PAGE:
It is true that the Honor Code per se is not talked about every day, because it really isn't that different from the commandments that the general church population observe, so it's not necessary to talk about it. There are a few extra rules, but it isn't anything out of the ordinary. Still, your bishop reviews it with you every year because you have to reaffirm your commitment to stay in school.
In my time at BYU, 95% of the students observe the Honor Code to the letter. Again, if you obey church principles it really isn't that different. I have family that have run in similar circles to Anonymous, and everyone in those circles believes that everyone on campus is doing just what they are doing. That is not true. That is called rationalization, trying to justify your own violations. I never saw drugs or alcohol in six years. I knew of some chastity issues, but they weren't nearly as rampant as Anonymous would have you believe.
There is a common belief (well-deserved, probably) that the Honor Code Office is heavy-handed. That is why most bishops do not refer people to the HC Office. The Davies situation has not been treated any different than any other student. Every individual I know that has faced the Honor Code Office has received a decision within 24 hours. What people have to realize is that he is STILL IN SCHOOL. He will have to write essays and so forth while he is on probation and meet with his bishop, just like other students. One of the conditions of probation is that you cannot represent the university officially, like athletes do. When his probation is over.
I wish the situation had been treated differently. I don't believe athletes should be treated preferentially, but someone should have realized that with BYU ranked #3 and on the verge of a number 1 seed in the NCAA tourney for the first time ever, this would be national news and that he would pay a very heavy price. I feel sorry for the kid. He's done everything right. By all accounts he has owned up to it. He doesn't deserve to be on the front page of every website in America.
Anonymous chose to remain so because he knew he would hear crap from everyone about his stance. Again, there are elements of truth, but to think BYU or the Church want this publicity more than whatever publicity would come from a Final Four run is insane. It is inflammatory. Unfortunately, I think that was his intent.
The top story you have about hypocrisy at BYU on this honor code story paints an extremely distorted picture of life at BYU. I'm not sure why the former student who wrote it refused to sign his name to it. Should that not have been an indication that it may not be the most reliable information?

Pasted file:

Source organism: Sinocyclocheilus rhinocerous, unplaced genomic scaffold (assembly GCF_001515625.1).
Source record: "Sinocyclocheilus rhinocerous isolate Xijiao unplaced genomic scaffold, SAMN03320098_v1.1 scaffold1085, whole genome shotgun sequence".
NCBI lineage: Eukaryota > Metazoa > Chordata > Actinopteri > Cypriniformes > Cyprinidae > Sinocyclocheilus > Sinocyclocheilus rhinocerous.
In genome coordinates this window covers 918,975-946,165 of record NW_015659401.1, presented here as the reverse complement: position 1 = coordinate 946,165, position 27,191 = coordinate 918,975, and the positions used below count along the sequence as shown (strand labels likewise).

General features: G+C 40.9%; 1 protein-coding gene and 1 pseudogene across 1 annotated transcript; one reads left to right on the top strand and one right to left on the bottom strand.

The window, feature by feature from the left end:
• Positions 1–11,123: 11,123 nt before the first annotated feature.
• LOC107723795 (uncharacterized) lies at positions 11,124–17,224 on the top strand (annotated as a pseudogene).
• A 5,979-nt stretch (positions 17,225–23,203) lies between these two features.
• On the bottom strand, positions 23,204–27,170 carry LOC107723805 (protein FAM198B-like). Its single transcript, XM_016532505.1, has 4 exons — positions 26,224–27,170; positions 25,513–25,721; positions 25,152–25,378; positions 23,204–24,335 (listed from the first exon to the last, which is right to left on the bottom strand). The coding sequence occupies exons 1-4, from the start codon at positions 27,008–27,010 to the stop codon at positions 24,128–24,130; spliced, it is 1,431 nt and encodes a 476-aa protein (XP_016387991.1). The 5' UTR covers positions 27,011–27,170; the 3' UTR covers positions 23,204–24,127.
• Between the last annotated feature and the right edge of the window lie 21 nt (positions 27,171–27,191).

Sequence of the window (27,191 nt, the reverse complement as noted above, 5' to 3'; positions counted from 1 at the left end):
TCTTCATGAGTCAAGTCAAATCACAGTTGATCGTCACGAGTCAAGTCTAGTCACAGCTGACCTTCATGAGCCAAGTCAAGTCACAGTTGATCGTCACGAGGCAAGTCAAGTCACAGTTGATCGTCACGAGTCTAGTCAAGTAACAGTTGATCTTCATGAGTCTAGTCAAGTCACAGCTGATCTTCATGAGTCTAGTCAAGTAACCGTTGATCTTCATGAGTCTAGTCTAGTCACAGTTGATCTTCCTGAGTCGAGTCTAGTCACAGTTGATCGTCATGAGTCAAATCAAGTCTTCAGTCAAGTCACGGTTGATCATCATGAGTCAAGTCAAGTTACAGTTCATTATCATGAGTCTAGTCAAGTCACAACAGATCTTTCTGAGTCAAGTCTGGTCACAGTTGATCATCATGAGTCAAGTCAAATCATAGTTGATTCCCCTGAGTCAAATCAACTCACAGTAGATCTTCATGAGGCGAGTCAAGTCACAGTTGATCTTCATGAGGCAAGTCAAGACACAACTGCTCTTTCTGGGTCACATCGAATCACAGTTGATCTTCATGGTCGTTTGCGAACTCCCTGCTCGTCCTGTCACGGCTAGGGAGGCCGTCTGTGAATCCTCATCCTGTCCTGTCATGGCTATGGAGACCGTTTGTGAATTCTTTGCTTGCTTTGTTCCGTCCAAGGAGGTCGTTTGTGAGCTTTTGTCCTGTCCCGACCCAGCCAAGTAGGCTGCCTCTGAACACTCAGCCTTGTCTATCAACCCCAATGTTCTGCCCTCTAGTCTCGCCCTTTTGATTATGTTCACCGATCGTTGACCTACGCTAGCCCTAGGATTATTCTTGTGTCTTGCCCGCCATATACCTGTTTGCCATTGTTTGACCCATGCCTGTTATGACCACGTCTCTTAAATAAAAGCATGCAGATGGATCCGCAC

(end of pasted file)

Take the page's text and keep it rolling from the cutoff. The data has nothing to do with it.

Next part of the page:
The vast majority of students at BYU live the honor code. There are certainly some who don't. But the number who are out getting drunk and having sex is in approximately the 10-15% range at most.
Students at BYU do not get expelled for having sex once. It's that way for regular students and for athletes. Davies was not suspended for doing that. Such a problem would be handled privately and would only escalate if there was repeated behavior without any intention of trying to live by the code. There's some truth to the idea that back in the 1980s they would turn more of a blind eye to athletes, but that's not the way it is at all anymore. Davies is only suspended because a girl is pregnant, and that's what would have happened if he was a 5'7" business major as well.
Finally, someone speaks the truth about BYU. I was there as a student and as an employee. It is an institution that punishes the honest and rewards those who lie. Just don't get caught, just don't confess and you will be fine. If you carefully read the Honor Code, you will see that most everyone breaks it in some form. Opposite sex members are not supposed to be in your bedroom nor in your apartment after midnight, etc. This is constantly broken. PornograFFy is a major problem. It is estimated that 10-30 percent of male members at BYU have a severe problem with pornograFFy. 90% of this is associated with using their hand. This is a sexual sin and the LDS faith considers it the sin next to murder. I will hypothesize and which is now true, that Brandon had a sexual encounter with a woman and got caught. So since there are about 3500-5000 students who are righthanding to porn, but poor Brandon, who can get his own real action, is publicly humiliated and shamed. His life will never be the same. I genuinely feel bad for him and how people defend the hypocrisy of the Honor Code. Oh yeah, for you who want to jump down my facts about the BYU student porn problem, just go to...this...BYU website.
One of the most notable proscriptions in the honor code is the ban on facial hair. Students who want whiskers must apply for a beard exception for medical reasons, according to the BYU website:
A student who wishes to obtain a beard exception must visit a BYU Student Health Center doctor by appointment (422.5156). The doctor will fax his recommendation. The student then needs to come to the Honor Code Office to fill out some paperwork and receive the letter allowing the growth of the beard, if approved. If a yearly beard exception is granted, a new Student ID will be issued after the beard has been fully grown, and must be renewed every year by repeating the process.
A photo of Brigham Young, just for the hell of it: